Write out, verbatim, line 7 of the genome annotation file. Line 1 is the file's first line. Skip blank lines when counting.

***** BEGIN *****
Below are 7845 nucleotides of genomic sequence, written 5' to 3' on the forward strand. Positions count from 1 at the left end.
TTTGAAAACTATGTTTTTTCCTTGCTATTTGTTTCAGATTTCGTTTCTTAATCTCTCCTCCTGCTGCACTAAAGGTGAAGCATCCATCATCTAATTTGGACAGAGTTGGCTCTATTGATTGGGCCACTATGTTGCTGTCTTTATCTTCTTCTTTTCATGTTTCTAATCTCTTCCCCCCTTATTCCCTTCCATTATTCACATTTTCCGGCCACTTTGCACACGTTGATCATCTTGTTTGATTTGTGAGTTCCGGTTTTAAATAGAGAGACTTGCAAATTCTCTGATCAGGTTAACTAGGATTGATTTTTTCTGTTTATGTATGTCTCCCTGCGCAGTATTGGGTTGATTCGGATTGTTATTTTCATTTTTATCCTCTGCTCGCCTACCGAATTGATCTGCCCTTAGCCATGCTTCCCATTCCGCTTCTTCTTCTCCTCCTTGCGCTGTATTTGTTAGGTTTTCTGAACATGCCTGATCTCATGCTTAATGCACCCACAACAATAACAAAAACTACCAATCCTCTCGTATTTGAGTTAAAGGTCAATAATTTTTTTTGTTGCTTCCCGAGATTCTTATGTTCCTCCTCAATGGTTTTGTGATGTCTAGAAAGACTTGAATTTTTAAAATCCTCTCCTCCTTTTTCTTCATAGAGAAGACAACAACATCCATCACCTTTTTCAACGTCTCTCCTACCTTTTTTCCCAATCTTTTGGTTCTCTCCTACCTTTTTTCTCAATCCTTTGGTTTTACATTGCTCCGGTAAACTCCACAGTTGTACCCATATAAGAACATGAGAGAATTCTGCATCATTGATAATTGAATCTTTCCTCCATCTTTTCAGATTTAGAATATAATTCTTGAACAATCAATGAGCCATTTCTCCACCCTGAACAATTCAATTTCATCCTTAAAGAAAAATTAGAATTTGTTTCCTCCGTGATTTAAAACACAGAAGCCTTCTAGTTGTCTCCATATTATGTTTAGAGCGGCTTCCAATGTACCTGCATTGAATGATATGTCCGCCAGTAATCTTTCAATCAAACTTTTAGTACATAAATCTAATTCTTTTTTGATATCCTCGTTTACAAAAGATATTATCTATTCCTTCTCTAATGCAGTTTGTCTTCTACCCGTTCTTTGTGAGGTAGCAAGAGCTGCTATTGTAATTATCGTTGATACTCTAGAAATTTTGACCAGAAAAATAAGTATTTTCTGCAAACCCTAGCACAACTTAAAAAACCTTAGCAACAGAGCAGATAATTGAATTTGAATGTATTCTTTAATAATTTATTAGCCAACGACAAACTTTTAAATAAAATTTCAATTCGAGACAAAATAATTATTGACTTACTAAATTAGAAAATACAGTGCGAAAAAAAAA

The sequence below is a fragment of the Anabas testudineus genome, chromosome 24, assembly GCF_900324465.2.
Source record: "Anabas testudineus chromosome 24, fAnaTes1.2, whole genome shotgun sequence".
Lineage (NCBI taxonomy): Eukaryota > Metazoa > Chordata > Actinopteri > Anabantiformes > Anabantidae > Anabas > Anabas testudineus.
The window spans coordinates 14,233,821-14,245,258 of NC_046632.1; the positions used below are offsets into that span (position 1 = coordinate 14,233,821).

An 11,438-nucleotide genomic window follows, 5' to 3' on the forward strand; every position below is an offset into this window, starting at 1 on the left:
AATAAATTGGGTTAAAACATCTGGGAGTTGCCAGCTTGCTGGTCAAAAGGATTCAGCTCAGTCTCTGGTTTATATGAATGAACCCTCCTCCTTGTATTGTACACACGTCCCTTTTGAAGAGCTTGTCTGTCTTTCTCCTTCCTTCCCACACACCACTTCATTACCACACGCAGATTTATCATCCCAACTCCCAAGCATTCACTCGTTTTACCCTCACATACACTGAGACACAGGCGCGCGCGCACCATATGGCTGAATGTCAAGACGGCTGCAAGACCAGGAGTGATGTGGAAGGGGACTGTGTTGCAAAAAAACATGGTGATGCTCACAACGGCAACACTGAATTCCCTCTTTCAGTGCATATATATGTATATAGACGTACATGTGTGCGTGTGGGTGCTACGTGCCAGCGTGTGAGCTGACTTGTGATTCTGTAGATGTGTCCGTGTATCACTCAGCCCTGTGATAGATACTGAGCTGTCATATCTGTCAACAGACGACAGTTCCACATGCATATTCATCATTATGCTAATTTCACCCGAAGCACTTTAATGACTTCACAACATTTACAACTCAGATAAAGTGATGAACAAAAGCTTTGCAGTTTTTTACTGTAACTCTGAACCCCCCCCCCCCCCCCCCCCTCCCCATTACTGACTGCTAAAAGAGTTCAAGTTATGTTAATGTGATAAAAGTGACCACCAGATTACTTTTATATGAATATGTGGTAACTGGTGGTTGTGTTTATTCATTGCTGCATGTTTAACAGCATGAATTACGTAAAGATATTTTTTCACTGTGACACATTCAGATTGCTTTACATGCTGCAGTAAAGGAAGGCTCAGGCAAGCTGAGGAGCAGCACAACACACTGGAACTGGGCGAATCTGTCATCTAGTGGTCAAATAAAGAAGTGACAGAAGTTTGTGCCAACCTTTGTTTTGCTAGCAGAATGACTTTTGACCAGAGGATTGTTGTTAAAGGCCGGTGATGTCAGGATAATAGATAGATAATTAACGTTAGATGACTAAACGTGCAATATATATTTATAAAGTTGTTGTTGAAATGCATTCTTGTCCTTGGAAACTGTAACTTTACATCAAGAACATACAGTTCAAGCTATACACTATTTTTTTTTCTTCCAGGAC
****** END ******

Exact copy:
An 11,438-nucleotide genomic window follows, 5' to 3' on the forward strand; every position below is an offset into this window, starting at 1 on the left: